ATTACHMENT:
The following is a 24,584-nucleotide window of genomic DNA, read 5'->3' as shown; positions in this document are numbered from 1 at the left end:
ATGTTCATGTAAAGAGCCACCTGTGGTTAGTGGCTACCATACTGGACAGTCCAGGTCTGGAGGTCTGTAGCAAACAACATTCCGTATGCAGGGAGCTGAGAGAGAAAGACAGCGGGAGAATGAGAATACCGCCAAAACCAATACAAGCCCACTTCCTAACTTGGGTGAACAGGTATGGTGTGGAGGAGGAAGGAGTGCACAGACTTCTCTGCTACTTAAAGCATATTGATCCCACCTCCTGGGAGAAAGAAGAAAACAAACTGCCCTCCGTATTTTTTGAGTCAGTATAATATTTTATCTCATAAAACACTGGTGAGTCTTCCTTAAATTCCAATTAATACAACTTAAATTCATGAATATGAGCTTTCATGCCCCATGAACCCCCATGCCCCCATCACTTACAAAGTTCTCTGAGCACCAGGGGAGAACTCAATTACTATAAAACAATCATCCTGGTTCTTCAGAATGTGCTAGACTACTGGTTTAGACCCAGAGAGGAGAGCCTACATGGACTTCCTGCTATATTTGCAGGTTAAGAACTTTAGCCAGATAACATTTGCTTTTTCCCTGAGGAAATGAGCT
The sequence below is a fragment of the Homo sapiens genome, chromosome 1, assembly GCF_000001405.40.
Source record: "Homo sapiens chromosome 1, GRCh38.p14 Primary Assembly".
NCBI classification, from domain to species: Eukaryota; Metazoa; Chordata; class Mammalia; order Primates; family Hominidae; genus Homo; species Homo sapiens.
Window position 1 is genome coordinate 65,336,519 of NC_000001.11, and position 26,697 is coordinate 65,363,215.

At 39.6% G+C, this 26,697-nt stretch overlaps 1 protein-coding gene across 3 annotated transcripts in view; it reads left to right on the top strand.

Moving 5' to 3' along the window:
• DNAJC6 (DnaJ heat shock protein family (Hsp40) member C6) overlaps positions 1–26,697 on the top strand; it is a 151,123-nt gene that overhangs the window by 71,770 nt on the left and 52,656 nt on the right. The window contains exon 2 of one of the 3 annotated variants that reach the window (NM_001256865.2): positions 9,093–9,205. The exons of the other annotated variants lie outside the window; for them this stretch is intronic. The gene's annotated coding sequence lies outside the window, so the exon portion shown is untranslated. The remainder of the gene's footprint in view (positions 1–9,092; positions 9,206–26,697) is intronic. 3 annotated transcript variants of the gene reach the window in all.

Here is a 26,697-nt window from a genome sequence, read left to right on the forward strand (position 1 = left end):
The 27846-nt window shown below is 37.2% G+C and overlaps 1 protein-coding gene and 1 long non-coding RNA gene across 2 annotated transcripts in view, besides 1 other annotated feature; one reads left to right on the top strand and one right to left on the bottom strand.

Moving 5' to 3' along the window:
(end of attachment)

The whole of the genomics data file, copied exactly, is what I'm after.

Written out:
The following is a 24,584-nucleotide window of genomic DNA, read 5'->3' as shown; positions in this document are numbered from 1 at the left end:
ATGTTCATGTAAAGAGCCACCTGTGGTTAGTGGCTACCATACTGGACAGTCCAGGTCTGGAGGTCTGTAGCAAACAACATTCCGTATGCAGGGAGCTGAGAGAGAAAGACAGCGGGAGAATGAGAATACCGCCAAAACCAATACAAGCCCACTTCCTAACTTGGGTGAACAGGTATGGTGTGGAGGAGGAAGGAGTGCACAGACTTCTCTGCTACTTAAAGCATATTGATCCCACCTCCTGGGAGAAAGAAGAAAACAAACTGCCCTCCGTATTTTTTGAGTCAGTATAATATTTTATCTCATAAAACACTGGTGAGTCTTCCTTAAATTCCAATTAATACAACTTAAATTCATGAATATGAGCTTTCATGCCCCATGAACCCCCATGCCCCCATCACTTACAAAGTTCTCTGAGCACCAGGGGAGAACTCAATTACTATAAAACAATCATCCTGGTTCTTCAGAATGTGCTAGACTACTGGTTTAGACCCAGAGAGGAGAGCCTACATGGACTTCCTGCTATATTTGCAGGTTAAGAACTTTAGCCAGATAACATTTGCTTTTTCCCTGAGGAAATGAGCT
The sequence below is a fragment of the Homo sapiens genome, chromosome 1, assembly GCF_000001405.40.
Source record: "Homo sapiens chromosome 1, GRCh38.p14 Primary Assembly".
NCBI classification, from domain to species: Eukaryota; Metazoa; Chordata; class Mammalia; order Primates; family Hominidae; genus Homo; species Homo sapiens.
Window position 1 is genome coordinate 65,336,519 of NC_000001.11, and position 26,697 is coordinate 65,363,215.

At 39.6% G+C, this 26,697-nt stretch overlaps 1 protein-coding gene across 3 annotated transcripts in view; it reads left to right on the top strand.

Moving 5' to 3' along the window:
• DNAJC6 (DnaJ heat shock protein family (Hsp40) member C6) overlaps positions 1–26,697 on the top strand; it is a 151,123-nt gene that overhangs the window by 71,770 nt on the left and 52,656 nt on the right. The window contains exon 2 of one of the 3 annotated variants that reach the window (NM_001256865.2): positions 9,093–9,205. The exons of the other annotated variants lie outside the window; for them this stretch is intronic. The gene's annotated coding sequence lies outside the window, so the exon portion shown is untranslated. The remainder of the gene's footprint in view (positions 1–9,092; positions 9,206–26,697) is intronic. 3 annotated transcript variants of the gene reach the window in all.

Here is a 26,697-nt window from a genome sequence, read left to right on the forward strand (position 1 = left end):
The 27846-nt window shown below is 37.2% G+C and overlaps 1 protein-coding gene and 1 long non-coding RNA gene across 2 annotated transcripts in view, besides 1 other annotated feature; one reads left to right on the top strand and one right to left on the bottom strand.

Moving 5' to 3' along the window: